You've Been Diagnosed With Gestational Diabetes. Now What?
Q&A with Dr. Shad Deering, maternal fetal medicine specialist
Every year, 2 to 10 percent of pregnancies in the United States are affected by gestational diabetes. What exactly is it, and how can it be managed effectively? We recently sat down with Dr. Shad Deering to talk about gestational diabetes and what women need to know.
Q: Can you explain what gestational diabetes is and how and when it’s diagnosed?
A: Gestational diabetes is a type of diabetes that occurs during pregnancy.It’s usually diagnosed when a woman is between 24 to 28 weeks pregnant with a one-hour glucose tolerance test.
Q: What are some common risk factors associated with gestational diabetes?
A: There are certain risk factors the predispose a woman to develop gestational diabetes. First, if you had it before with another pregnancy and specifically if your baby weighed more than nine pounds, the likelihood of you developing gestational diabetes is greater. Also, if you have polycystic ovarian syndrome (PCOS), you are also at risk. Other risk factors include being Hispanic or Black, having a family member with diabetes, having hypertension, or having a body mass index (BMI) of over 25.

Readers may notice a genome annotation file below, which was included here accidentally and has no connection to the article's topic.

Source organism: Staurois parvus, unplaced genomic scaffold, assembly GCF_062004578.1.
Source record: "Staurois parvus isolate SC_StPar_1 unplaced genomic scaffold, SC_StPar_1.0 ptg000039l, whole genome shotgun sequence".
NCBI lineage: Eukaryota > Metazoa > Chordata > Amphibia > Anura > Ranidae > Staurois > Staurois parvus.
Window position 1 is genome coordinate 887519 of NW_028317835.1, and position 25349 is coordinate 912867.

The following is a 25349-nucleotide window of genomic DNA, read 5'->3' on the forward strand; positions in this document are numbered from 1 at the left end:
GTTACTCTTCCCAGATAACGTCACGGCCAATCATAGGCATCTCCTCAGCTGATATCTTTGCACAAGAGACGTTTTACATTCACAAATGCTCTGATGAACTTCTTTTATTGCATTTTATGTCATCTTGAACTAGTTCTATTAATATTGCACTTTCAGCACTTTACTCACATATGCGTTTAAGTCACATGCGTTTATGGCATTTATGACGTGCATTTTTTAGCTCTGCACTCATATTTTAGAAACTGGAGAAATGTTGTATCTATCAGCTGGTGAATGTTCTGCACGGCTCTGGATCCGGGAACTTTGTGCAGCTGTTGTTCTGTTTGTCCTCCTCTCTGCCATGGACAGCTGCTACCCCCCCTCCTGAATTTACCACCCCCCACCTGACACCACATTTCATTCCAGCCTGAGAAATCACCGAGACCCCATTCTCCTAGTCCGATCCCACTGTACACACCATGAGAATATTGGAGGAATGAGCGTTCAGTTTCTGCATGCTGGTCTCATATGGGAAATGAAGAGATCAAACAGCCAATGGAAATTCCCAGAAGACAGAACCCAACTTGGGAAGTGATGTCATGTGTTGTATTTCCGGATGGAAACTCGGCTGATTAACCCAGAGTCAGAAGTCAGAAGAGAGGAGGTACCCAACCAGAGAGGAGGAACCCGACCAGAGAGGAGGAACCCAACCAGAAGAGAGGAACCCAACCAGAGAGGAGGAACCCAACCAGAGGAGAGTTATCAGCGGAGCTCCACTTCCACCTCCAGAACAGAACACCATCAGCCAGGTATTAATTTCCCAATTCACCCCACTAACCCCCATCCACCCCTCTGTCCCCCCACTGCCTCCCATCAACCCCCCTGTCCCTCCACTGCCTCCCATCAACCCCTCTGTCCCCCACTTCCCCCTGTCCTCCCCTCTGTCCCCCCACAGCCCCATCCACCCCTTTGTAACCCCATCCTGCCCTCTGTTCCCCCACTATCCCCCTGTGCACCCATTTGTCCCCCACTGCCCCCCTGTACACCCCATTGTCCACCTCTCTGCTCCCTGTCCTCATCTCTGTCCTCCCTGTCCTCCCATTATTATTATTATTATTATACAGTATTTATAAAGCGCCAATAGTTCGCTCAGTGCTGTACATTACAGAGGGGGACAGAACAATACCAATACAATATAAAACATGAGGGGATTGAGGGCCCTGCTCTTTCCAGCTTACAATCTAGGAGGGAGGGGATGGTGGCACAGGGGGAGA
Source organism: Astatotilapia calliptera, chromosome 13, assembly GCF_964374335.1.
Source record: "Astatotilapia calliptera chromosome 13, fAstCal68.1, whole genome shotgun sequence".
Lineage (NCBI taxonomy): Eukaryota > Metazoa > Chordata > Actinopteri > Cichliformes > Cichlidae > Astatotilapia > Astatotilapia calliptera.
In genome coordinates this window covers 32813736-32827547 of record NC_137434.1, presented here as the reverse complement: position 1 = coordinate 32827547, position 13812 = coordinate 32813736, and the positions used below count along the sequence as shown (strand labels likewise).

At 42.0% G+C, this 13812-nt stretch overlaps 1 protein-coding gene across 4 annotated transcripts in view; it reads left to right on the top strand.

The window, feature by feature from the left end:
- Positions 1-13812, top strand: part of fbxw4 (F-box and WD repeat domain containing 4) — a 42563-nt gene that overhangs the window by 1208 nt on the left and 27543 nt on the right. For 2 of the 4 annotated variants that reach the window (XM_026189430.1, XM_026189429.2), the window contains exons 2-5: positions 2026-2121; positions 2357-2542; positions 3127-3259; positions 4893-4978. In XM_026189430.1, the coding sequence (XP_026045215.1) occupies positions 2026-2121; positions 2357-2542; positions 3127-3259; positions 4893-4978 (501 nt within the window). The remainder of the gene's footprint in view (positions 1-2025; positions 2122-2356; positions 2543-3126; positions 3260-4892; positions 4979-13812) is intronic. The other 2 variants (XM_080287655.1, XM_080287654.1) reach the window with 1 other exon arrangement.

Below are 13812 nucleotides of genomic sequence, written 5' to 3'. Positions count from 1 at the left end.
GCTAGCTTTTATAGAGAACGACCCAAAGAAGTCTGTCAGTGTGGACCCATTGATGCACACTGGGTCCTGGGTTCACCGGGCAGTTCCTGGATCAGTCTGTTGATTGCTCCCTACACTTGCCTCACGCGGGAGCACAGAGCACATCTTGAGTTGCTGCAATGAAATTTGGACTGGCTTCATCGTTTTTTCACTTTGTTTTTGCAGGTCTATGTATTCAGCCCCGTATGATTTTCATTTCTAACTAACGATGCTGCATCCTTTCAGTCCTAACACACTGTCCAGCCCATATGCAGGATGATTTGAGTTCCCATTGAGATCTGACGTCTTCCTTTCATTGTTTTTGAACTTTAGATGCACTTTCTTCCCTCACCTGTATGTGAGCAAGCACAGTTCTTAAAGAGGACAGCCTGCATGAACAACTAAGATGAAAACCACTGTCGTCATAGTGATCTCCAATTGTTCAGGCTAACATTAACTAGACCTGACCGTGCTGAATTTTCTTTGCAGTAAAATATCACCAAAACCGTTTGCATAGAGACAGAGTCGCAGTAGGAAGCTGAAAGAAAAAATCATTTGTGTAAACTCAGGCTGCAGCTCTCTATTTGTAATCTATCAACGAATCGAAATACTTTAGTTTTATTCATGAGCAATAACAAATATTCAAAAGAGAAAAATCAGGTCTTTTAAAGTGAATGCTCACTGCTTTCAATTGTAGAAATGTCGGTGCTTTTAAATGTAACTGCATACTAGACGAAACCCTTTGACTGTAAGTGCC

Q: If you have the above risk factors, what are some things you can do to manage gestational diabetes better?
A: You can take some steps to lower your risk profile, including being mindful of what you eat and being active. Getting 30 minutes of exercise – at least three to five times a week – will help. Making changes to your diet and cutting out simple carbohydrates like white bread, for example, also will help. You should aim for 40% complex carbs (multigrain bread and cereals, beans, and vegetables), 20% protein, and 40% fats. In short, a balanced diet and exercise routine coming into pregnancy will significantly decrease your risk.
Q: If a pregnant woman is diagnosed with gestational diabetes, what should she eat? What should she not eat? How should she manage her pregnancy cravings?